Can higher taxes on unhealthy foods stop obesity?

Can higher taxes on unhealthy foods stop obesity?

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Tax hike on unhealthy foods is said to stop obesity

About every fourth German citizen is very overweight. Obesity is associated with an increased risk of many diseases such as cardiovascular disease, diabetes and cancer. A new study now shows that an increase in taxes on unhealthy foods and a tax exemption for fruits and vegetables could stop the overweight wave.

More and more obese people in Germany

According to health experts, around 25 percent of the German population is considered to be extremely overweight, and the trend is rising. According to the Robert Koch Institute (RKI), there was a particularly large increase in the number of obese people among young people between the ages of 18 and 29. Obesity is associated with an increased risk of many diseases such as cardiovascular disease, diabetes and cancer. There are several factors that can cause obesity. An unhealthy diet is very important here. An increase in taxes on unhealthy people and tax exemptions for healthy foods could stop the wave of overweight. This is shown by a new study by the University of Hamburg.

Tax exemption for fruit and vegetables

The consumer organization foodwatch has only recently campaigned for the abolition of VAT on fruit and vegetables.

"It is high time to make healthy eating easier with tax policy measures," said foodwatch managing director Martin Rücker in a message.

“Value added tax on fruit and vegetables must be abolished. This helps people and health policy goals alike, ”says the expert.

Now a new study by a scientist at the University of Hamburg shows that tax exemption on fruit and vegetables could stop the wave of overweight.

The study was commissioned by the German Obesity Society (DAG) and the German Diabetes Society (DDG), among others.

The reduced tax rate applies to unhealthy food

So far, the reduced tax rate of seven percent has applied to most foods, including unhealthy products with a lot of fat and sugar. The study by the Hamburg economist Dr. Tobias Effertz examines alternative scenarios with different graduations.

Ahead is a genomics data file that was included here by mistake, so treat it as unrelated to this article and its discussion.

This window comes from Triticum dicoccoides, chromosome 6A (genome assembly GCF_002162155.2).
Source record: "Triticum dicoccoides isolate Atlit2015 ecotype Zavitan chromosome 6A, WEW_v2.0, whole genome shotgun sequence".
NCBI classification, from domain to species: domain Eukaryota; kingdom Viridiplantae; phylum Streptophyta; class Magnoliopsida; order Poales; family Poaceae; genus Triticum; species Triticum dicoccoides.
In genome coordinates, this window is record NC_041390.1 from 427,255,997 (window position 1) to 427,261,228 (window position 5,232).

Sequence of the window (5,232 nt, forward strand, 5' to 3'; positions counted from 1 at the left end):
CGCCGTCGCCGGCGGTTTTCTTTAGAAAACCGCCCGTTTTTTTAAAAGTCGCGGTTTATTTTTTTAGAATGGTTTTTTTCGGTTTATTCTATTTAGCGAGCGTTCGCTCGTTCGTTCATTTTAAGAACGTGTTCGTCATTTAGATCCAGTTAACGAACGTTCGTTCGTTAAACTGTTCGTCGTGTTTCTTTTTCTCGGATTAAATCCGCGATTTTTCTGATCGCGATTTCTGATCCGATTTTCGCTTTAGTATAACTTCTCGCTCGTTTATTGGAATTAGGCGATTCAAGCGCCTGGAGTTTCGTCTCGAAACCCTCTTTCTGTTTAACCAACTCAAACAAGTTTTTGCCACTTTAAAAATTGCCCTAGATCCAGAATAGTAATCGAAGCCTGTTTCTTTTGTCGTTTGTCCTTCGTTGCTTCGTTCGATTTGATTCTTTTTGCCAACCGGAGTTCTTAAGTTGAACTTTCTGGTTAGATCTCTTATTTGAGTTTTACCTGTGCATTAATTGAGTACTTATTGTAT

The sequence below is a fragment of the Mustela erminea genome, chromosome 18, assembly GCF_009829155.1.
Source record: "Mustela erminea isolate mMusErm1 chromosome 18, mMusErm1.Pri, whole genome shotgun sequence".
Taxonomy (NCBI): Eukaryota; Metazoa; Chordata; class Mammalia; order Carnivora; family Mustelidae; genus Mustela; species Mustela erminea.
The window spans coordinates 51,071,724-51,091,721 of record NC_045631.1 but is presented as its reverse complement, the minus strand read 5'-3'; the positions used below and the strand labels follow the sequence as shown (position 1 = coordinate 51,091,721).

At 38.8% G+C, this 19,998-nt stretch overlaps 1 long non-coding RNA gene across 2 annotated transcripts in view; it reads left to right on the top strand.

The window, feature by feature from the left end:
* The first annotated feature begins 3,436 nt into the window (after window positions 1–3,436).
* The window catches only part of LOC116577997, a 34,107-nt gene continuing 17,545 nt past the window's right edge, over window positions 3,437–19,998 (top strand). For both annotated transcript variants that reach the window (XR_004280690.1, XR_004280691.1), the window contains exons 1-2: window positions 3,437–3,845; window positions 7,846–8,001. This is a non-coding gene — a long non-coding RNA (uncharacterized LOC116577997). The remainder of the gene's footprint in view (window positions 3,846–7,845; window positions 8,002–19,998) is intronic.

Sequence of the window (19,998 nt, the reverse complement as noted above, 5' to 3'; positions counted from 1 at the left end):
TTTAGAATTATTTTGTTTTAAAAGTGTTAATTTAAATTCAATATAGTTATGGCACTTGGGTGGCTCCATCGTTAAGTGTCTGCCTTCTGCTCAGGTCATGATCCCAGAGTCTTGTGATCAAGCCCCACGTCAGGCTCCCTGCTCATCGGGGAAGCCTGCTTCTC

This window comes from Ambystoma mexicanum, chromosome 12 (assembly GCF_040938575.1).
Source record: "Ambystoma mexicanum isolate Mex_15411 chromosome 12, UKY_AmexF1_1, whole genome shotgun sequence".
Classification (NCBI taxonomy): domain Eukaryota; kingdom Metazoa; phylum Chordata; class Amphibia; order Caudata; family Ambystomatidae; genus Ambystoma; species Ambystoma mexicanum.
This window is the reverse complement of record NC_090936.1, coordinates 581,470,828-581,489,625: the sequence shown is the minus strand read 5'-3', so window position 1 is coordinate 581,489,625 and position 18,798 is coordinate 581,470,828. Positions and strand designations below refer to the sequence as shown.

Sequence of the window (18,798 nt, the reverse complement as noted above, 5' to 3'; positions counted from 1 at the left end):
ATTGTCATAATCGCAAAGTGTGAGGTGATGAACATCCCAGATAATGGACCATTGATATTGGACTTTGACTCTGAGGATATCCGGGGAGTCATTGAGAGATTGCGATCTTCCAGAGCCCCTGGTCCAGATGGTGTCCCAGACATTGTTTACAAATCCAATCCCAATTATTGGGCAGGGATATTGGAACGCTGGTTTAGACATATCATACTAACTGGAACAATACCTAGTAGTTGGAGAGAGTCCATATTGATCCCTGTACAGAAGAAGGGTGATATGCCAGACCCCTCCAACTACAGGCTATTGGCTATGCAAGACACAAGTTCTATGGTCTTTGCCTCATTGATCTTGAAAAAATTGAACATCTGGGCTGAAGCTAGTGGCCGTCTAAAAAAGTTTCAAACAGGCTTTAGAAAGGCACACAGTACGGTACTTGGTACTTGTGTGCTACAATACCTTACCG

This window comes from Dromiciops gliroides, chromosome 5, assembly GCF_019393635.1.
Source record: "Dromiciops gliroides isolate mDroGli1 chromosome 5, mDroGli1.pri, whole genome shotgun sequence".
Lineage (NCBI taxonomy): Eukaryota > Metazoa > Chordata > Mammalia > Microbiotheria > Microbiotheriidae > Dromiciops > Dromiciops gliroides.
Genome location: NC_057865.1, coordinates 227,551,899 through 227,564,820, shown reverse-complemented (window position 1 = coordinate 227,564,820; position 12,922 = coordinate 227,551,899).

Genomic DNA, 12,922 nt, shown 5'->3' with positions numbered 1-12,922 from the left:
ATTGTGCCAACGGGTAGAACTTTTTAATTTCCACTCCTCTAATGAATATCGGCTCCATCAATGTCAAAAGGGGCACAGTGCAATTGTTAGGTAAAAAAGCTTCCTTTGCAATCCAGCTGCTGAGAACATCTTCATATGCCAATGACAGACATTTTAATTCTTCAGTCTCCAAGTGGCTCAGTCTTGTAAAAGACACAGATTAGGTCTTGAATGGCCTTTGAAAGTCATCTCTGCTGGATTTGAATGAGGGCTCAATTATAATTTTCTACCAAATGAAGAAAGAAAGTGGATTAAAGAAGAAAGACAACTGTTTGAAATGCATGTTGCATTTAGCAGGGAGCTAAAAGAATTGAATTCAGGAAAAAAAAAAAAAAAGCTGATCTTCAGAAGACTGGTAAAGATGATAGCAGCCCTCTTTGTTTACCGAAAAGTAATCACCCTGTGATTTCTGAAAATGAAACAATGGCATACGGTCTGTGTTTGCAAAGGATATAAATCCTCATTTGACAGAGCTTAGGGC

The most promising and politically realistic is the "Traffic Light Plus" system with the following tax rates:

Green 0%: fruits and vegetables
Yellow 7%: normal foods such as pasta, milk or meat
Red 19%: Products with a lot of added sugar, salt or fat such as ready meals, chips or sweets

In addition, the tax rate for particularly harmful soft drinks such as cola or fanta could be increased from 19 to 29 percent today.

This plus is necessary because soft drinks are often the cause of overweight or obesity - even more than sweets. This also applies to drinks with sugar substitutes.

Prices make it easier to promote health

"When it comes to nutrition, the framework conditions play a crucial role," health expert Ulf Fink said in a message.

“Of course, everyone should decide for themselves what to buy. Favorable prices make it easier for consumers to promote their health. "

Many countries have already recognized this and increased taxes on unhealthy products. With success: In Berkeley, California, sales of soft drinks decreased by 21 percent. In addition, manufacturers of finished products frequently changed their recipes and reduced fat and sugar after tax adjustments.

"So citizens get better products at the same price," explained nutritionist Hans Hauner from the Technical University of Munich. Especially low-income groups benefit from this.

"Tax adjustments are also an effective way for Germany to protect citizens from obesity," said Hauner.

German politics appeals to individual responsibility

25 percent of the German population are currently considered obese. Despite all efforts, it has not been possible to stop the increase in obesity, let alone reverse it.

"This is not least due to the previous focus of German politics, which mainly appeals to individual responsibility and, for example, funds courses on general education about healthy eating," criticized nutrition expert Hauner.

Scientifically, this individual approach is considered to have failed because it rarely leads to permanent weight loss.

The World Health Organization (WHO) also recommends instead that the framework conditions for healthy behavior be improved.

These measures of ratio prevention include tax adjustments, a ban on food advertising aimed at children, and binding standards for catering in daycare centers and schools.

In Germany, these demands are also represented by the German Alliance for Noncommunicable Diseases (DANK), an association of twenty large medical specialist organizations. (ad)

Author and source information

Video: Benefits Of Putting A Tax On Fatty, Processed Food (August 2022).